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In the past, illuminated pathways winding through lush gardens bordered by manicured lawns were the stuff of Hollywood movie sets and estates of the well-born. For average Americans, landscaping meant a few flower beds and a couple of strategically placed torches to take the darkness out of the occasional Saturday evening cook-out.

But no more. An increasing number of homeowners have discovered that home improvement does not stop at the doorstep, and landscaping means more than pruning the rosebushes and replanting the annuals.

“I would say a high percentage of our clientele are homeowners looking to do projects to improve their properties,” says Sid Lisanby, landscape designer for Hillenmeyer Landscape Services, a Lexington-based firm that designs and installs landscape projects for residential and commercial clients throughout southeastern Kentucky. “Increasingly, people are looking at adding lighting for beauty and security.”

According to a 2002 survey conducted by the polling firm of Harris Interactive for the Associated Landscape Contractors of America (ALCA), more than 24.7 million U.S. households spent $28.9 billion on professional landscape, lawn care, and tree services in 2002. The average homeowner invested $1,170 on landscaping, the study said, with homeowners in the South accounting for 30 percent of the total nationwide expenditures, followed by those in the West accounting for 25 percent, and those in the Midwest and East accounting for 23 percent and 21 percent respectively. Those figures, according to the survey, reflect a $3 billion increase in spending over the previous year.

Living outdoors
So why have homeowners begun to pay so much attention to what lies beyond their homes’ thresholds? Because outdoor living spaces are in—and curb appeal counts.

“People are much more sophisticated and educated about landscaping and about adding value to their homes,” says landscape architect Pat Dwyer, president of Dwyer DesignScapes, a Louisville-based firm that serves clients in central Kentucky. “People have traveled more and are used to visiting places where they enjoyed outdoor amenities. And since the stock market has performed badly, people are putting money into their homes to create ‘outdoor rooms’ that offer living space and increase the value of their properties.”

Increasingly, those outdoor living spaces include patios, decks, water features, pools, fireplaces, gazebos, and hot tubs, Dwyer says, designed to allow people to not only spend more personal time outdoors, but to entertain there as well. To do that, outdoor lighting is key.

“Most people do much of their entertaining at night,” Dwyer says. “Even in the summer time, they need lighted areas to do that.”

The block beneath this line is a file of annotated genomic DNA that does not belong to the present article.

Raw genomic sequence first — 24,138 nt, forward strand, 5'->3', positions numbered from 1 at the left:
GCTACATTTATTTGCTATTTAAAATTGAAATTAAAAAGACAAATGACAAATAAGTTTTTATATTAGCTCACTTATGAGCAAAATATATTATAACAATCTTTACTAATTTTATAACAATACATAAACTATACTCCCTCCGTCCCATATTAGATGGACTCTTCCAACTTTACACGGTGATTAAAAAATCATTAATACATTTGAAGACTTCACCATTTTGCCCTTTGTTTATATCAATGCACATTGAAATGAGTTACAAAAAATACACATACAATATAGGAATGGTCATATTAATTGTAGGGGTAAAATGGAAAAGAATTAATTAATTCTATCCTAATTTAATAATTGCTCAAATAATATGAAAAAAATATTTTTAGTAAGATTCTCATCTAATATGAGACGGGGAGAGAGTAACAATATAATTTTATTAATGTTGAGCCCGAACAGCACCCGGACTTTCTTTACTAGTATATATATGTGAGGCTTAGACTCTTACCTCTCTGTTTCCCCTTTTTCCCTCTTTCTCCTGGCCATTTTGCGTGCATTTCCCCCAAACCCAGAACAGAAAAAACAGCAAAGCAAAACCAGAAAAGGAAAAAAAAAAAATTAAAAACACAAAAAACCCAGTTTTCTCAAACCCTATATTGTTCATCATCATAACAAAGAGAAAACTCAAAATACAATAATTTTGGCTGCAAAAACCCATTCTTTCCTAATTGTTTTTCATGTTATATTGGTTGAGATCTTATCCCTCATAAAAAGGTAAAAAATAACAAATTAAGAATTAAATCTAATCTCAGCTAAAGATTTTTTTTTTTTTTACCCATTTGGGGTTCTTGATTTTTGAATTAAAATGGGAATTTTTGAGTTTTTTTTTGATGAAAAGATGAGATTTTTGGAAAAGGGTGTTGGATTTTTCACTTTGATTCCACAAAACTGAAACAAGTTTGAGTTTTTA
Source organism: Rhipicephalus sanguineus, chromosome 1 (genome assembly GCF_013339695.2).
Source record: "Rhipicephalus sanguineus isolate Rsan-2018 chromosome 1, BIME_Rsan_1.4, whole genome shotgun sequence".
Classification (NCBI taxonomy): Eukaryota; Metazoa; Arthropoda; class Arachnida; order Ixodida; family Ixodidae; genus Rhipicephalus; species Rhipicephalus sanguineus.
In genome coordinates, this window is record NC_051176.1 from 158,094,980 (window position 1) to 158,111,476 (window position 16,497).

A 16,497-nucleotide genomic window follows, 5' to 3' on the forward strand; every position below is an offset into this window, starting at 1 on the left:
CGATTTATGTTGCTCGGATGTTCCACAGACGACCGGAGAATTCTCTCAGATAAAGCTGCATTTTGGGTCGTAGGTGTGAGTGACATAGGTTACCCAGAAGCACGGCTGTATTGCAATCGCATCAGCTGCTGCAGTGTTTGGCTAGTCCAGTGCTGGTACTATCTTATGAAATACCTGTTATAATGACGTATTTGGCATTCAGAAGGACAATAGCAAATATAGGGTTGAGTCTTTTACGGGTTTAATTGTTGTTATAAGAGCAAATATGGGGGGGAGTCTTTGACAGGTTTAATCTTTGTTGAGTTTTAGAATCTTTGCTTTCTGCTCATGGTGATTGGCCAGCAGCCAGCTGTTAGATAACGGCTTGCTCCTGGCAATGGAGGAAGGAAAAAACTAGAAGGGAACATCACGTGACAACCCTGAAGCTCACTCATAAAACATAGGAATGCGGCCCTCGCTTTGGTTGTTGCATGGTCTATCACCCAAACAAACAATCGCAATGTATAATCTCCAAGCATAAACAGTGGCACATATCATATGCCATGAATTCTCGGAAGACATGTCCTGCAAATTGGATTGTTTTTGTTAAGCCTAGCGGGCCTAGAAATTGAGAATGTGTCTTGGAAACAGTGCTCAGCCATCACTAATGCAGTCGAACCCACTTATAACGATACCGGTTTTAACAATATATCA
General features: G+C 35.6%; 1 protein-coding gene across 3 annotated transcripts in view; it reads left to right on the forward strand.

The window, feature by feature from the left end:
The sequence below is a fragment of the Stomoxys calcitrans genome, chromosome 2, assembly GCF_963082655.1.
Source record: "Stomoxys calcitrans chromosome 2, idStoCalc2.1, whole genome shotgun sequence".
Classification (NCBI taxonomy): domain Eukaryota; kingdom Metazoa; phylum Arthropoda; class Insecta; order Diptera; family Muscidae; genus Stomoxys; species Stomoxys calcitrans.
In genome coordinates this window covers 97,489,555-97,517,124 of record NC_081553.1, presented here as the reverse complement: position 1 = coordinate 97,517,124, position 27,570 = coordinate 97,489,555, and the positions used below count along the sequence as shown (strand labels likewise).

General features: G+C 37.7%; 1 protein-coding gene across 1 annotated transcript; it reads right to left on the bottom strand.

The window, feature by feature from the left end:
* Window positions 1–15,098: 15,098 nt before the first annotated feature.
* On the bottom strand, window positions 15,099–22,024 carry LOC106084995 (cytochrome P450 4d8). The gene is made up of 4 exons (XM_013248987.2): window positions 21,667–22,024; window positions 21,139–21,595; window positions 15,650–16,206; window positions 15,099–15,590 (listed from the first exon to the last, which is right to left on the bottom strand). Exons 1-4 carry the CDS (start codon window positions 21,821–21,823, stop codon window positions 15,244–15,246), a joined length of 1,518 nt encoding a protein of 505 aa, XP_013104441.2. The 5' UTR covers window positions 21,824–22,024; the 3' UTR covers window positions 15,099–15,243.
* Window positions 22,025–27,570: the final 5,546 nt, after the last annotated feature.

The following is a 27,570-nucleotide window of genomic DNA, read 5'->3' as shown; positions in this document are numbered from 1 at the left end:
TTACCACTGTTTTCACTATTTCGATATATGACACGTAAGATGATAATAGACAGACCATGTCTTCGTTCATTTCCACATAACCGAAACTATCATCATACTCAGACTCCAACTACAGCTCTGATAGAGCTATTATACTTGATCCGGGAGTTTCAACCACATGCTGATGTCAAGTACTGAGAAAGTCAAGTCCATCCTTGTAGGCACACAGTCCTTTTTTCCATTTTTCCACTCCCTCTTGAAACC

Low-voltage: easy & affordable
According to Jack Miller, general manager of landscape lighting for the Cleveland, Ohio-based Kichler Lighting Inc., the trends contributing to the landscape lighting boom have coincided with the development of new technologies that make outdoor lighting both affordable and easy to install. Chief among those, he says, is the development of low-voltage lighting systems.

“Low-voltage lighting has changed the industry as a whole,” Miller says. “With 120-volt household current, you have to dig a trench—in some parts of the country as far as 24 inches—to install the lighting system.”

Low-voltage outdoor lighting systems use transformers to convert 120-volt household current into 12-volt current, low enough to keep pets, kids, and other people from experiencing electric shock even if a short develops in the system. The National Electric Code specifies that low-voltage wiring be buried in a trench as shallow as 6 inches deep.

The low-voltage option allows manufacturers, says Lew Waltz, vice president sales and marketing for HADCO Lighting Inc., Littleton, Pennsylvania, to develop practical fixtures that are trendy enough to catch the eye of landscape architects and simple enough for a do-it-yourselfer to install.

“Basically, there are two types of lights landscapers and do-it-yourselfers use in their plans,” says Waltz. “The first kind are what we call bullet lights because they look like bullet heads. They’re made with a number of finishes and designed to be small and unobtrusive as possible.”

According to Waltz, these small, made-to-be-unseen fixtures are intended to bathe specific landscape elements—such as unique trees, plant groupings, gazebos, statuary, or other garden decorations in attention-catching light emanating from a “hidden” source. By contrast, he says, pathway lighting fixtures are made to be admired.

“These are the fixtures that become design elements,” says Waltz. “They’re available in a number of finishes such as antique copper, brass, and stainless steel.”

Just what style of fixture winds up among the plant life and garden ornaments depends, says Jack Miller, on the overall landscape plan and the taste of the property owner. And since consumer tastes keep changing, lighting manufacturers accommodate by adding new fixture designs to their catalogs.

“We add between 25 and 30 new items to our catalog every January, including new fixture designs,” says Miller. “The landscape lighting business is almost a fashion business.”

Beauty & security
But as they lend character to a landscape plan, outdoor lighting systems offer yet another practical benefit as well. Landscape lighting systems—from bullet and pathway lights to decorative post lamps—enhance security around both commercial and residential properties, designers and manufacturers say.

“People are adding lighting for both beauty and security,” says Eric Borden, director of Ambiance Lighting Systems, a brand of Sea Gull Lighting, a Riverside, N.J.-based manufacturer of decorative and functional lighting for residential, commercial, and architectural applications. “A well-lit home is going to deter someone from sneaking around, while giving you better visibility when you’re coming and going at night.”

Comparing costs
Just how much homeowners spend on outdoor lighting is contingent on the scope of the overall landscape plan, according to landscape architects and lighting manufacturers, and whether that plan is executed by a do-it-yourselfer or by a professional landscape contractor.

Cost is also figured, they say, based upon the home’s overall value. Designers and manufacturers agree that homeowners generally spend between 10 and 15 percent of their home’s value on landscaping. Lighting represents about 10 percent of that cost.

“The average homeowner is going to spend between $2,000 and $5,000 on lighting and installation for a backyard system,” says Sid Lisanby of Hillenmeyer Landscape Services, Lexington.

However, according to Lew Waltz, that expenditure is most likely to take place over a period of years, as property owners add new plants and design elements to their properties and upgrade lighting systems.